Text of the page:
Summary Of Pycho Directed By Alfred Hitchcock's Psycho

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Norman Bates describes life as a trap, or more accurately, our own private traps that we cannot get out of – no matter how hard we try. While this is true for many characters in the film Psycho directed by Alfred Hitchcock, it is most true about Norman himself. The surprising information we learn about Norman throughout the movie proves this point more and more. Norman suffers from a multiple personality disorder brought on by his desires. Norman lives as both himself and his deceased mother. By taking on his mother’s personality, he hopes to bring her back in some way. This shows two things. One is Norman’s melancholy after his mother’s death, and two, Norman’s inner struggle with his desires.
Norman’s ultimate desire is his mother. As we
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Upon first meeting Norman, we also “meet” his mother. His mother both represents the ego and the superego. When Norman physically takes on the role of his mother he is embodying the ID. This representation of the mother follows its desires without question. This can be seen in the many murders “she” does. When someone comes close to intruding on the ID, it physically puts an end to the source. The “mother” that cannot move, her corpse and the voice in Norman’s head, is the superego – she is the force holding Norman back from life. The ID and the superego work together in Norman to protect the fantasy that Norman has carefully built. The superego mother tells Norman that all the girls he desires, like Marion and the two un-named girls mentioned at the end of the movie, are not good enough for him. But Norman’s voice, arguably the ego, is able to fight this voice. He still eats dinner with Marion defying his mother. The ID takes over Norman to make the superego’s wish come true. Norman cannot fight his ID because his ID is a physical representation of his mother while he can keep his superego in check because it is immobile. This force causes Norman to go away and his mother to take over, which is when “Norman” puts on his mothers clothes and kills Marion. Marion was a threat to the fantasy. She is a real person, who Norman is attracted to, and she cannot …show more content…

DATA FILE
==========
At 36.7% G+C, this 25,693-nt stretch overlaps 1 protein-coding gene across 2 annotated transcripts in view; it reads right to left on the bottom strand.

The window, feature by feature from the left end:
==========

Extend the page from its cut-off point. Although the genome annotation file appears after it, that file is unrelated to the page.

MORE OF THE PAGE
With each kill, signs of the real Norman lessen until there is nothing left of him. The ultimate moment of this is when Norman’s ID cannot kill the people in its way. When his mother senses threats to the fantasy, she gets rid of them to protect it. To kill, the superego and ID have to fully inhabit Norman. As Lila finds the dead body of Norman’s mother, Norman as his mother comes down to kill her but he cannot because Sam stops him. When he cannot kill Sam and Lila, the mother stays in control to navigate through the real world while protecting the

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